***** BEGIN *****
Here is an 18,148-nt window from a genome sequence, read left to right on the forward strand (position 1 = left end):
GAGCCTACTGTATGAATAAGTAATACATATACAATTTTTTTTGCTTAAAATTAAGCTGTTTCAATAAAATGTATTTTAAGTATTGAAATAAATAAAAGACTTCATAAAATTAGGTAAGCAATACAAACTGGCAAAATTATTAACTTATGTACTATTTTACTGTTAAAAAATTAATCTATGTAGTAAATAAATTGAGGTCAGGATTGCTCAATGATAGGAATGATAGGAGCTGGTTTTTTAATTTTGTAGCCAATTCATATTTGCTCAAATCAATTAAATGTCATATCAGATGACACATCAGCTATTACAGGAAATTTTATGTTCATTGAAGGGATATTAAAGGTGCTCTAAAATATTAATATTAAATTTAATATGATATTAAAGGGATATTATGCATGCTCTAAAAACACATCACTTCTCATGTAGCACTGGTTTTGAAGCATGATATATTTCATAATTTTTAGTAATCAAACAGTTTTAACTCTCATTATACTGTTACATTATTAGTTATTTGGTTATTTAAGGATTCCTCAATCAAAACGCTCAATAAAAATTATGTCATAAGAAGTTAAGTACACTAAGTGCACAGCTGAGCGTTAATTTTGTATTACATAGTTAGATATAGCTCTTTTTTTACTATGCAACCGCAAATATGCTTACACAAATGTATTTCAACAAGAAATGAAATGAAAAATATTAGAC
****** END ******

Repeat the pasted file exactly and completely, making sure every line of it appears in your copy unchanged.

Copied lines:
Here is an 18,148-nt window from a genome sequence, read left to right on the forward strand (position 1 = left end):
GAGCCTACTGTATGAATAAGTAATACATATACAATTTTTTTTGCTTAAAATTAAGCTGTTTCAATAAAATGTATTTTAAGTATTGAAATAAATAAAAGACTTCATAAAATTAGGTAAGCAATACAAACTGGCAAAATTATTAACTTATGTACTATTTTACTGTTAAAAAATTAATCTATGTAGTAAATAAATTGAGGTCAGGATTGCTCAATGATAGGAATGATAGGAGCTGGTTTTTTAATTTTGTAGCCAATTCATATTTGCTCAAATCAATTAAATGTCATATCAGATGACACATCAGCTATTACAGGAAATTTTATGTTCATTGAAGGGATATTAAAGGTGCTCTAAAATATTAATATTAAATTTAATATGATATTAAAGGGATATTATGCATGCTCTAAAAACACATCACTTCTCATGTAGCACTGGTTTTGAAGCATGATATATTTCATAATTTTTAGTAATCAAACAGTTTTAACTCTCATTATACTGTTACATTATTAGTTATTTGGTTATTTAAGGATTCCTCAATCAAAACGCTCAATAAAAATTATGTCATAAGAAGTTAAGTACACTAAGTGCACAGCTGAGCGTTAATTTTGTATTACATAGTTAGATATAGCTCTTTTTTTACTATGCAACCGCAAATATGCTTACACAAATGTATTTCAACAAGAAATGAAATGAAAAATATTAGAC